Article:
• Neville says:

    AGAIN just for Peter D, here’s two links to the co2 data from Wiki and from NOAA.

    From NOAA, co2 growth rate since 1960 to 2019. https://www.esrl.noaa.gov/gmd/ccgg/trends/gr.html

    From Wikipedia showing countries’ co2 emissions graph from 1970 or 1990 to 2018, see top right.


    • Neville says:

      Peter here AGAIN is the latest video from Michael Moore and he also blows apart the S&W disaster and the con merchants involved etc.
      Sorry for adhering to the data/evidence, but I’m not interested in the delusional ABC type fantasy planet scenarios.

      • PeterD says:

        I’m sure, Neville, you could give me a thousand references and an authoritative interpretation on each one. But asking me to do this is like asking me to speak alternatively in Russian and Chinese.

        Sometimes when climate alarmists and climate deniers and all shades in between get into disputation, it is not about scientific objectivity or reality: is is about entrenched positions, values ensuing from ideologies. From a background in humanities, I’m interested in other values. It takes one away from science, truly, and invites speculation about all sorts of mysterious happenings. Here’s a quote from some Japanese philosopher:

        ”Always remember that to argue, and win, is to break down the reality of the person you are arguing against. It is painful to lose your reality, so be kind, even if you are right.” Convincing someone to change their mind is really the process of convincing them to change their tribe. If they abandon their beliefs, they run the risk of losing social ties. You can’t expect someone to change their mind if you take away their community too. You have to give them somewhere to go. Nobody wants their worldview torn apart if loneliness is the outcome.

      • PeterD says:

        Hi Neville: I know you mean well seeking to inform me of the true state of emissions, global trends etc by indicating links, highlighting graphs, quoting the great gurus, poking me with a good graph etc. I could pop back into this site in a month or a year and you’ll have discovered a lot more, and so the game goes on. Basically I see your analysis as well intentioned, amateurish and ideologically blinkered compared with the CSIRO and those engaged at the pointy end of contemporary research. If you are working in the field now on location at the cutting edge – and not conducting your analysis from the loungeroom or the armchair – then I’ll take my hat off to you. There are all sorts of capable people – some engineers, some geologists, scientists, some expert researchers – but if you’re retired more than five years, and still think you’ve got the answers, then go and work again in the field. There are no fools like old fools but I’m not assuming this applies to anyone in particular on this site. People all around the world want significant action to reduce emissions, transition to renewable energy etc The sort of analysis I perceive are the blind men trying to work out what type of creature is this elephant from their particular locale rather than a broad, comprehensive system of climate researchers working together around the world – something indeed like the IPCC.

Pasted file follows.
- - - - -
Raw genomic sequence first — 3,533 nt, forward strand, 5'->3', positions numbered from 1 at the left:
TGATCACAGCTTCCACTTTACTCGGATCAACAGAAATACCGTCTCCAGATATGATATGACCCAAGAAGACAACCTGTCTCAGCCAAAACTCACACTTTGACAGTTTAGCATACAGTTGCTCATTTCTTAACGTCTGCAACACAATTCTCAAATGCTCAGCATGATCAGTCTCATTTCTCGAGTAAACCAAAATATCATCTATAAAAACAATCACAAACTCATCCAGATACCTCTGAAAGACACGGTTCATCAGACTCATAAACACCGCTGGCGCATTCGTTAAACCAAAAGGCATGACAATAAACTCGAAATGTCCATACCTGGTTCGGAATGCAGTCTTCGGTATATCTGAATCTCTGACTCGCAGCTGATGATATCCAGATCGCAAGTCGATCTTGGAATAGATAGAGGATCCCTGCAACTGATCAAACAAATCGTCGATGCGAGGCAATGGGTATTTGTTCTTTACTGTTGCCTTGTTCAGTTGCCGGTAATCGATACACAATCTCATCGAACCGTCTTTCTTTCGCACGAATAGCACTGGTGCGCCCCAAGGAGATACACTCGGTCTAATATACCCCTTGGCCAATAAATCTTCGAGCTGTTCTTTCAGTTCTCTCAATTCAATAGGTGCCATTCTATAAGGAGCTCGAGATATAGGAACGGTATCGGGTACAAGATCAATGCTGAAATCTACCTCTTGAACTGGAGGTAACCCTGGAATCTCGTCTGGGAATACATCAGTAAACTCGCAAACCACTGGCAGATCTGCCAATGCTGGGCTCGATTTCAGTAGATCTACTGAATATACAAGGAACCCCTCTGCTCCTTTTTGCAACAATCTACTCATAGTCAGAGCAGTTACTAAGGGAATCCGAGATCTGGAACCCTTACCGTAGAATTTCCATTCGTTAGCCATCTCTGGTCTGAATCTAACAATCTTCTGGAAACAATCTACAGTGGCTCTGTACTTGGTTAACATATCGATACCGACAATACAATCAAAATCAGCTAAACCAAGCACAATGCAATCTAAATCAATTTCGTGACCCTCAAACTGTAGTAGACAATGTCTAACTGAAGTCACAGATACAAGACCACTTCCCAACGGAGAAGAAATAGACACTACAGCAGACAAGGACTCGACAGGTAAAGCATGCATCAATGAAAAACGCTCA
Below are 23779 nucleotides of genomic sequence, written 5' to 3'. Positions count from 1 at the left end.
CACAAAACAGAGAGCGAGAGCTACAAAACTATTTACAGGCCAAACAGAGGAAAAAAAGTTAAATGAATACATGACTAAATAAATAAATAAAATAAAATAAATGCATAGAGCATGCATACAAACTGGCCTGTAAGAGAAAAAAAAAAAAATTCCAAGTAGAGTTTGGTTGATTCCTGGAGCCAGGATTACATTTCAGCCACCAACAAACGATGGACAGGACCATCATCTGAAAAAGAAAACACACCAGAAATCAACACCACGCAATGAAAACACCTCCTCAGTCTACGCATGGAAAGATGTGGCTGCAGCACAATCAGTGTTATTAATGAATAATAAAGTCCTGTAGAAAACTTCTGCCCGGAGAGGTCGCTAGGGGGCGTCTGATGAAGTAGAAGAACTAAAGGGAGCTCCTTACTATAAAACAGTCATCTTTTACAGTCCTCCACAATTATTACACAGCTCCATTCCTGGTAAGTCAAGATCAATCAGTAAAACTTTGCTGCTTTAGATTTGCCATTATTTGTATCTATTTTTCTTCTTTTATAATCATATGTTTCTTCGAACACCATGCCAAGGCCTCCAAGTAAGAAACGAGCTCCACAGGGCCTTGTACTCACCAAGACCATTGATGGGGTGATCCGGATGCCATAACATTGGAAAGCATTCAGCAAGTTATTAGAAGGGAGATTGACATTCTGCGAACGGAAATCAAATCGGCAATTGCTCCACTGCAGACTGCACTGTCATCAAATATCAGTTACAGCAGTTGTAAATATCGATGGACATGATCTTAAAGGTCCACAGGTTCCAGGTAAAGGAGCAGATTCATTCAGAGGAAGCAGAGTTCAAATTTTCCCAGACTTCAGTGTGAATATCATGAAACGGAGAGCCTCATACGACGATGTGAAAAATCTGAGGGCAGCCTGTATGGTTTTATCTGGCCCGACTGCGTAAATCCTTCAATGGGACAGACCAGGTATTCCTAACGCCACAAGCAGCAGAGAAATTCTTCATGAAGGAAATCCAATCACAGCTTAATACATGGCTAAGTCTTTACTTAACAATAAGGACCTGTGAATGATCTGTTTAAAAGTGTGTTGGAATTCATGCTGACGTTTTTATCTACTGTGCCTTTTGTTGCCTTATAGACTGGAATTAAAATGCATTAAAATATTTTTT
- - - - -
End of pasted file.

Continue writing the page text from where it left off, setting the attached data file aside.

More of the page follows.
• BB says:

        Michael Moore certainly does tell it as it is about renewable energy but there is a big but. He reveals himself as a deep ecologist that is is not about reducing emissions but more to the point about reducing human populations. For many of his ilk the invention of abundant pollution free energy is their nightmare.

        • Boambee John says:

          The CAGW alarmists have a strong tendency to misanthropy, some openly referring to humans as a “plague”.

          People who express such opinions should never, never, be given power. Too many of them would love to do a Pol Pot on the whole world.

    • PeterD says:

      boambee john

      You write about “no measurable difference to the outcome. But feel free to sacrifice your personal and family future, just don’t expect others to follow you over the cliff.”

      The basic flaw in your assumption is that there’s a lot more future/and money in renewables than in coal. Atlassian is looking at solar energy to Singapore. The adoption of renewables has been significant in Australia and will only accelerate. Clearly there is a shortfall, given the almost 60% dominance of coal at the moment, but gas is gathering momentum, and people are following. There is a long way to go, bo, but the best you can do is catch a bit of Craig Reucassel’s positivity and divest yourself of cynicism, loss of hope, churlishness and general all round misery. Take heart from the youth of Australia who want a much better future than you can imagine.

      • Boambee John says:


        There is indeed a lot of money in renewables. Much of it comes from subsidy harvesting. Until renewables can compete in a level playing field (including the costs of connecting distributed generators to the concentrated major power users, and of frequency control) subsidies are their principal benefit to investors.

        How much government “investment” will Atlassian “need” to get their Singapore project completed? Will it ever repay that “investment”?